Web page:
The Vivid Sydney Festival will come to an end Monday night, June 8th.
The festival began on May 11th with 13 of Sydney’s most glamorous precincts showcasing their best and brightest for the world to see. At an event so grandioise there are bound to be some spectacles that you may have overlooked, but the Transcendence Pop-Up Bar in Martin Place (between George and Macquarie Street) must not be one of them.
The Opera House will always remain a Sydney icon favourite (granted no unforseen tidal waves appear in the next two days), but Transcendence’s reign as a pop-culture newcomer will end Monday taking with it the sheer wonder and awe that I experienced when I first saw the Opera House sails across the harbour for the first time. Like a good movie or book recommended between friends, I implore you, Transcendence can not sit on the shelf until you can find the time. Vivid 2015 may have had many attractions that evoked strong emotions, but none were feelings of true transcendence until you visit Martin Place.
Transcendence is defined as having gone beyond any ordinary limitations. This is exactly the sentiment I felt of the Transcendence Pop-Up Bar at the centre of the Vivid Sydney Lights Festival. As I walked down the street toward the illuminated 7-metre-tall sculpture housing The Rocks Brewing Company Bar, I was instantly pulled from left to right by the enticing aromas coming from the stalls of some of the finest purveyors of cuisine Sydney has to offer. With Porteño, Tsuru, Agape Organic, Thievery, Bite Size Delights and the Gelato World Tour Champion Cow and the Moon as the butchers leading this culinary addicted lamb to the slaughter, I knew that I was in for an unforgettable tasting experience.
Pulsing above all of this culinary artistry and craftsmanship of locally sourced beer and wine was Transcendence, an architectural new media sculpture created by Joe Crossley. There was something profoundly beautiful beneath the apparent intricacy of the code driven lights and new media projection. The sculpture seemed to hit the heart of what the event was all about.
[box_light]“I came up with the concept while I was living in India”, said Crossley. “It was inspired by bamboo coming out from the earth.”[/box_light]
The name of the sculpture is accredited to the Sydney community coming together and the ability to transcend the negativity of the Lindt Café incident in Martin Place last December, said Crossley.
As most wonderful tasting experiences usually begin, and end, I headed for the bar. Mark Fethers, the Managing Director of The Rocks Brewing Company, graciously met me with his brewer, Matt Cuthbert, and recommended the Hangman Pale Ale ($8).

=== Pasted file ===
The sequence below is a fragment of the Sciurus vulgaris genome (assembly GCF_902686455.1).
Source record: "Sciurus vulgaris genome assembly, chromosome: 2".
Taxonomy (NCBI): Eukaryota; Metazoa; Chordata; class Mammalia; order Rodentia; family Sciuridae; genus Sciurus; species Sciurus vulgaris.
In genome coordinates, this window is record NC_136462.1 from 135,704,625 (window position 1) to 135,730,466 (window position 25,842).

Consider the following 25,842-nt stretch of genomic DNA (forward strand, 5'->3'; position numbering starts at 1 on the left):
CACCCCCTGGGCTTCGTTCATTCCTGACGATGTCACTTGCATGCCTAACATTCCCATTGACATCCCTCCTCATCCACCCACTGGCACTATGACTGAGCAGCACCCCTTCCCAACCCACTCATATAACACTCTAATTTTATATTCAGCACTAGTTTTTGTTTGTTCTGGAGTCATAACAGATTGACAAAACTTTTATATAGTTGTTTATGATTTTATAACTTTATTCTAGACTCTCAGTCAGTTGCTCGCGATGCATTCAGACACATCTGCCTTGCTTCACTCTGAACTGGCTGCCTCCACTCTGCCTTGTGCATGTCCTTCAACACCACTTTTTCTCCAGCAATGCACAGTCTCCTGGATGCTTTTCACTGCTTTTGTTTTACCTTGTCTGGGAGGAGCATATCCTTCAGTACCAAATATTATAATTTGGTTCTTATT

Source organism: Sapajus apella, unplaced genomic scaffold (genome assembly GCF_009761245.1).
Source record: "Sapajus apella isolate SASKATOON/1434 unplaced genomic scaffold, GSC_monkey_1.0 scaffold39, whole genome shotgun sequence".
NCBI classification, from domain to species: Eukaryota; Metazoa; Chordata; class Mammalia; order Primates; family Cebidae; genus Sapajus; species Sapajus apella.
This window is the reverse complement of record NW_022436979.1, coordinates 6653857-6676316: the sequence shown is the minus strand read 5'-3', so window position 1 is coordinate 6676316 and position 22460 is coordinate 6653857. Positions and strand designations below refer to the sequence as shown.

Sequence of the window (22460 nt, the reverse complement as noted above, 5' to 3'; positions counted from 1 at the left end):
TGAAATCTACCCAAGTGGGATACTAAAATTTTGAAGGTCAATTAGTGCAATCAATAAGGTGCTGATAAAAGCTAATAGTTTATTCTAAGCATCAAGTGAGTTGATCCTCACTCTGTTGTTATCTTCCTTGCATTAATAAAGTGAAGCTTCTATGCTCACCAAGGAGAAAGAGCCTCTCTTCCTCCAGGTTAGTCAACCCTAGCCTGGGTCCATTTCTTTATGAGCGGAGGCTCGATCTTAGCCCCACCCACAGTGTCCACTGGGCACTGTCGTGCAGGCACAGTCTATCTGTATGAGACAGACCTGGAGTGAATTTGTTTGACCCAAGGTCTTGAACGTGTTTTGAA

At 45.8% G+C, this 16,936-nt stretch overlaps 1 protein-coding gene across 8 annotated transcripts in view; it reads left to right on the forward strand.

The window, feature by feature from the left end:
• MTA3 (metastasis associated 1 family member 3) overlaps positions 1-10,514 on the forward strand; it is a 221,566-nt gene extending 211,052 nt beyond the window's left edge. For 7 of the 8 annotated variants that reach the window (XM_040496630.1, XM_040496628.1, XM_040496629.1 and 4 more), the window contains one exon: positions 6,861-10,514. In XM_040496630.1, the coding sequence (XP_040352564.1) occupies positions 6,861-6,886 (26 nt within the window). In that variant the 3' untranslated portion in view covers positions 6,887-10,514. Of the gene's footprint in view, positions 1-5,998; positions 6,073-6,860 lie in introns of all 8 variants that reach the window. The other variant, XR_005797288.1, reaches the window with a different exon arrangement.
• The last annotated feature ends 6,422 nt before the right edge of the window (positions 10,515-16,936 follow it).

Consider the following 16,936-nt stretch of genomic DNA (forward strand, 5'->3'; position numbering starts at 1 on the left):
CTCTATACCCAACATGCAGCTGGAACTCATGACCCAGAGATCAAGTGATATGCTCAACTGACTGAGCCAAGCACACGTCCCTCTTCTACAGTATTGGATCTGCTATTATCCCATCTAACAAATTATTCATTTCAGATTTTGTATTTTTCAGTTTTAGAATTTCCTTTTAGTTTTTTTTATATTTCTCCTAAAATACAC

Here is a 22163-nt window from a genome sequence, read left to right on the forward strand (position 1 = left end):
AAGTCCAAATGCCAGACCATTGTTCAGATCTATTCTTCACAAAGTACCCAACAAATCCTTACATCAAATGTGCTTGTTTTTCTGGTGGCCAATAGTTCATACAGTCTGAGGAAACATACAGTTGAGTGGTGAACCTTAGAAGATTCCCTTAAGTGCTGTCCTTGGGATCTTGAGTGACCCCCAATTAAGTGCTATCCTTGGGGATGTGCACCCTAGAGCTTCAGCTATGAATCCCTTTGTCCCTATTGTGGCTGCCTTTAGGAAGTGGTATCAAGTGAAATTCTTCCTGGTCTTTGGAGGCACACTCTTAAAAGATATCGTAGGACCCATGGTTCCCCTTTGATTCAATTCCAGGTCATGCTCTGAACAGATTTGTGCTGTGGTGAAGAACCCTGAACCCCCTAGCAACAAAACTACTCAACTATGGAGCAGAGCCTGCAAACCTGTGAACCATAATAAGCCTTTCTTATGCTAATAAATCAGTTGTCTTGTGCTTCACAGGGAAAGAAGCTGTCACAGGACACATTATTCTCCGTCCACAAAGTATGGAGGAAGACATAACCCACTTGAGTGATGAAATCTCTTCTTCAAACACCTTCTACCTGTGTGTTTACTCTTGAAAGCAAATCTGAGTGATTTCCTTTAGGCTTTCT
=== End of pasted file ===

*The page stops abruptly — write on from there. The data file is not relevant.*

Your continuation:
The beer was an American inspired Pale Ale with an aroma of citrus and pine. It was love at first sip for me, and apparently for all the other patrons as well who drank the taps dry of this beautifully crafted nectar by the middle of the evening. The Spiced Hot Cider ($7) added a warming touch to the brisk evening with subtle hints of orange, nutmeg, apple and just the right amount of kick. The Chocolate Oatmeal Stout ($8) had a uniquely smooth, dark flavor that could quite easily substitute any after dinner desert wine.
The pricing for the the spectacular, locally sourced NSW wines ranged from $8 to $16 per glass. I sampled quite a few of the red blends and found that the pricing was beyond fair for the craftsmanship and flavour.
With a quenched thirst my palate was tingling to sample some of the delectable dishes hovering around the room. I first sampled the Slow-Roasted Pork Sandwich from Porteño. It was accompanied with a savory barbeque coleslaw that could have been served alone as a main, yet married with the perfectly moist pulled pork and brioche bun, the dish was a true delight. The Lamb Sausage Sandwiches with chimichurri, an authentic Argentinian sauce consisting of parsley, garlic, olive oil and oregano, were equally delicious.
Interested in experiencing something new, yet familiar, I made my way to Tsuru. I had seen the Tsuru food trucks around the city but never had a chance to sample the traditional Asian street fare personally. I had the Pork Belly Bun, and with one bite the perfectly cooked pork exploded in flavor and texture with a crunch of seared crackling and the sweetness of the sauce. The Balinese Chicken Rolls with lemongrass and a sweet and sour dipping sauce had the same intoxication. I will be on the hunt for those food trucks at all times now.
The last must for my evening was a Cow and the Moon Gelato. I had heard it preached from every chef and foodie I know and wanted to see what the best in the world had to offer. I had a taste of the Almond Affogato Gelato, and I assure you, tasting will make you believe. With a fuzzy head from the Hangman Pale Ale, no more holes left to extend my belt and my pants button ready to pop off and ricochet off the bar breaking every glass in the room, I decided to call it a night.
Transcendence is a beacon among the Vivid Festival for those looking to sample some of the best cuisine, craft beers and wine that Sydney has to offer. The decorum of the Transcendence Pop-Up Bar is stadium pillow seating allowing you to relax and absorb the smells, tastes, and sights of what makes the vibrant Sydney food, beverage and art scene so innovative. I had an amazing dining experience with the only regret of not being able to sample everything, but that is what tomorrow night is always for.
Transcendance Pop-Up Bar
Martin Place (Between George Street and Macquarie Street), Sydney NSW 2000
May 22- June 8th, 6:00pm – 11:00pm